“Let me help you.”
Her first words, on the library steps.
She stooped to retrieve my books, the ravages of arthritis painfully evident. I looked down, regarding her thick but graying black hair, not unlike my own, and felt a pang of guilt over her effort to help me.
She rose stiffly, glancing at the books and replacing them atop the precarious stack in my arms.
Then she turned to me, her eyes shining. They were clear, compelling eyes, bright and blue, the beautiful blue of a robin’s egg. Her smile was dazzling, her face beatific.
It was completely unexpected. I took a quick breath of utter astonishment, and stared at her until she blushed.
“Thank you so much,” I managed.
“Is Anthony Trollope typical of your taste in literature?” She laughed with her mouth and her eyes.
“I’m researching Victorian parliamentary life. For a novel.” My fourth novel, truth be told, in the wake of three unfinished manuscripts, written and abandoned during a series of dead-end jobs. But I kept that to myself.
“A writer!” she beamed.
“Maybe a writer.”
“No ‘maybes’. You must say it with confidence!”
“All right, then – a best-selling author-to-be!”
She was professionally attired in a stylish navy pantsuit trimmed in white. Though well into middle age, there was a vivacity about her, a youthful vigor, an air of enjoying life and knowing the secret of living it well.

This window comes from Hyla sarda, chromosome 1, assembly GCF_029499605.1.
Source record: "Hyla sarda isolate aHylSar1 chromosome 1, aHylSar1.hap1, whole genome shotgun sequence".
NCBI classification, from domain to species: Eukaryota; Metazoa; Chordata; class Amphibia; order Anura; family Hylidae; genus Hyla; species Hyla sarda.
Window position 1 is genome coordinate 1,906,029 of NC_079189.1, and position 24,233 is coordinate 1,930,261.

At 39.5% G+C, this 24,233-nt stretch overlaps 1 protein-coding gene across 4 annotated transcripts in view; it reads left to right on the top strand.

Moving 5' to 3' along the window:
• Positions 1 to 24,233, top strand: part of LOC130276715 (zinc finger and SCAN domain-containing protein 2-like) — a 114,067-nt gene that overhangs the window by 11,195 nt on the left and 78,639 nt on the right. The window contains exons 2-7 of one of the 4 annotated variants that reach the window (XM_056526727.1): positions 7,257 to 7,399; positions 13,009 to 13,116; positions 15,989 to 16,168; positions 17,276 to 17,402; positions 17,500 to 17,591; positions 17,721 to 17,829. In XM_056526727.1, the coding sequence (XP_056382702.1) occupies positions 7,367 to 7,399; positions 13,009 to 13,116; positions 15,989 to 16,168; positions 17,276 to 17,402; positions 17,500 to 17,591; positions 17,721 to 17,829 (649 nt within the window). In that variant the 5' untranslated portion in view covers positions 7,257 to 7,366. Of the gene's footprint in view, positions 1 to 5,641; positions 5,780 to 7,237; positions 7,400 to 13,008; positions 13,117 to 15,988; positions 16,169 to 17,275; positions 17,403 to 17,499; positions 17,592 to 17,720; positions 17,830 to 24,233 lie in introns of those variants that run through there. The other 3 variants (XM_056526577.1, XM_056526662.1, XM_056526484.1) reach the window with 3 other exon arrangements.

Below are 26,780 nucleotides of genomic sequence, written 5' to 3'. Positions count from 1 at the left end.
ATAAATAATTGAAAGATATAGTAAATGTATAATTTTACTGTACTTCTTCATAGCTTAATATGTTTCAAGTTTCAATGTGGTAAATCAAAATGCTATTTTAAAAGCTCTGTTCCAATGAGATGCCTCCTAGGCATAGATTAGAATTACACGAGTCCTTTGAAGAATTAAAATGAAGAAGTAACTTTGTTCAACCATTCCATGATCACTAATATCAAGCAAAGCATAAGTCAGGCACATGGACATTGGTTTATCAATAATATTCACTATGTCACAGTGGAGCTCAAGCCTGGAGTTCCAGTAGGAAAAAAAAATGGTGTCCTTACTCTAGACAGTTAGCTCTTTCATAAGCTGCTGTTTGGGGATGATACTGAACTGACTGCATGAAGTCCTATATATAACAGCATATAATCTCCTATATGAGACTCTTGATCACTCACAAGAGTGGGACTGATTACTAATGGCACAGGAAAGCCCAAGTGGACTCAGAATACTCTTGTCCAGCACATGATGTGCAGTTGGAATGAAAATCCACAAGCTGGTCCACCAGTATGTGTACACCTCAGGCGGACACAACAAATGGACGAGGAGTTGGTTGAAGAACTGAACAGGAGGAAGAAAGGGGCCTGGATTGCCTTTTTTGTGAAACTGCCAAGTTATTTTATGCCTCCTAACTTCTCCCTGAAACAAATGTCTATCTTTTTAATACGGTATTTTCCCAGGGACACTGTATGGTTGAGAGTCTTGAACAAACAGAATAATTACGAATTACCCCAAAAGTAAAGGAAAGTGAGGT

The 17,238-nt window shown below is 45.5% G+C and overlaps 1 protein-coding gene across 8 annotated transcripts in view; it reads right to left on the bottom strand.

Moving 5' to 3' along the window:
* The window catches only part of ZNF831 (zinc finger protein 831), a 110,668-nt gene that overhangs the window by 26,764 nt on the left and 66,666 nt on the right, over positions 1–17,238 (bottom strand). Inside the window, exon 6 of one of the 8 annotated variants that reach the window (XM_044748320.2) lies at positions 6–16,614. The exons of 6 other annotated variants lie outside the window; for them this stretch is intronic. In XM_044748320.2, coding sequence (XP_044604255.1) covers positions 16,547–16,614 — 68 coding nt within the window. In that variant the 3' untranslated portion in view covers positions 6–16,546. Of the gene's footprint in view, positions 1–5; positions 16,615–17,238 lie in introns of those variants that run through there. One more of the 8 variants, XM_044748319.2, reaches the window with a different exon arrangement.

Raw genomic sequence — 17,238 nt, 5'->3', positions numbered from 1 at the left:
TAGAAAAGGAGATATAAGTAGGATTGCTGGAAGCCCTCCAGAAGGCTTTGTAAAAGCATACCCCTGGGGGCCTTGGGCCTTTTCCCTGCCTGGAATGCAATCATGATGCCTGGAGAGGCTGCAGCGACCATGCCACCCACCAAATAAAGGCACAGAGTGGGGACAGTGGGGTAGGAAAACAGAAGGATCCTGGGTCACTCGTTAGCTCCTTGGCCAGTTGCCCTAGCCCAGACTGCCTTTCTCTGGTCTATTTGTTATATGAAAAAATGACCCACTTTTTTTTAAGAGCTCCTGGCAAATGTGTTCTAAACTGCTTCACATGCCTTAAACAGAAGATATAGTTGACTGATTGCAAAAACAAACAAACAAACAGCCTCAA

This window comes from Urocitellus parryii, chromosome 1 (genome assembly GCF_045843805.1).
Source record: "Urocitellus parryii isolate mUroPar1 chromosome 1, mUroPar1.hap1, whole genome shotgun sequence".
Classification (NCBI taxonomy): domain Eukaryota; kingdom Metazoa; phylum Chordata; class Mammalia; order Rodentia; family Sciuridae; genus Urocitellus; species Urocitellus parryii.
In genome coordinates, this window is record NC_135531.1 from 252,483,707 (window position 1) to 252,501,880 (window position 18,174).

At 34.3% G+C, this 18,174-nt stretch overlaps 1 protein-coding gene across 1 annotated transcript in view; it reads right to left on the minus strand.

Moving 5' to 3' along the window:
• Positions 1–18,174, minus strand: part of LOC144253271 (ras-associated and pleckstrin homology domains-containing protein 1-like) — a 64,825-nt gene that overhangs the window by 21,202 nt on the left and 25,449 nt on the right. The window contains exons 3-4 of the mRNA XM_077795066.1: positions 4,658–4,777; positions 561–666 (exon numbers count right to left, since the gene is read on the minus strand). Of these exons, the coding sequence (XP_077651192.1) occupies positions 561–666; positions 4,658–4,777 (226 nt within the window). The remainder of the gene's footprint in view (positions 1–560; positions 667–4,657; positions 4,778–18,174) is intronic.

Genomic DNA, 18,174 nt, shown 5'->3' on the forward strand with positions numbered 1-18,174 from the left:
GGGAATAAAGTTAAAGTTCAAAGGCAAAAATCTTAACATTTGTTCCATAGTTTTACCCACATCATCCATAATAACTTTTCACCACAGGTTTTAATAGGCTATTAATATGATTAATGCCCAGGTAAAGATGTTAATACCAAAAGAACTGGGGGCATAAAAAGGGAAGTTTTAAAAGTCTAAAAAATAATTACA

“I’m Tess.” It was a voice with the music of singing in it.
She extended her hand, then laughed and withdrew it.
“Pardon my stack. I’m Paul.”
Then that smile again—warm, generous, spontaneous, lighting her up from inside. There was something indefinably striking in her appearance and manner. She had an aura about her, a delicate yet provocative sensuousness combined with a natural charm and the gift of assurance.
“I’m late for work, Paul. Careful with those books!”
She started up the stairs, then turned and looked back.
“When you’re finished with Trollope, come down to the sub-level. I’m absolute dictator of the History stacks.” There was liquid, loving laughter in her voice.
The attraction was immediate and total. I was hopelessly, hopelessly lost in the brightness of her being.
* * *
Of the hundred things I thought, there was only one I dared say. “You have made an impression on me,” I told her at dinner the following weekend. I felt an inexplicable bond between us, out of all proportion to the brief time we’d known each other.
A blush of pleasure rose to her cheeks. “It’s nice of you to say so.”
Then that smile again—an intimate smile, beautiful with brightness.
We sat in conversation over a corner table strewn with the detritus of a leisurely meal. Candlelight flickered across her face, and she glowed with warmth and life. She spoke with directness, intelligence and wit. Her insights were uncanny, as if she knew me better than I knew myself.
I sensed that something significant was unfolding, as though I were on the cusp of some monumental event. Everything would change for me—and change forever.
I was more than ready for change. I had not lived the life I had hoped for. I had let the years slip through my fingers, settling for a routine existence, losing sight of where I was going, and why. Youthful dreams of fame and accomplishment had turned into bitterness and thwarted ambitions. As I grew older, the burden of never having been truly happy and successful weighed heavily on me. I wanted those years back, so I could live them better. I wanted to begin again.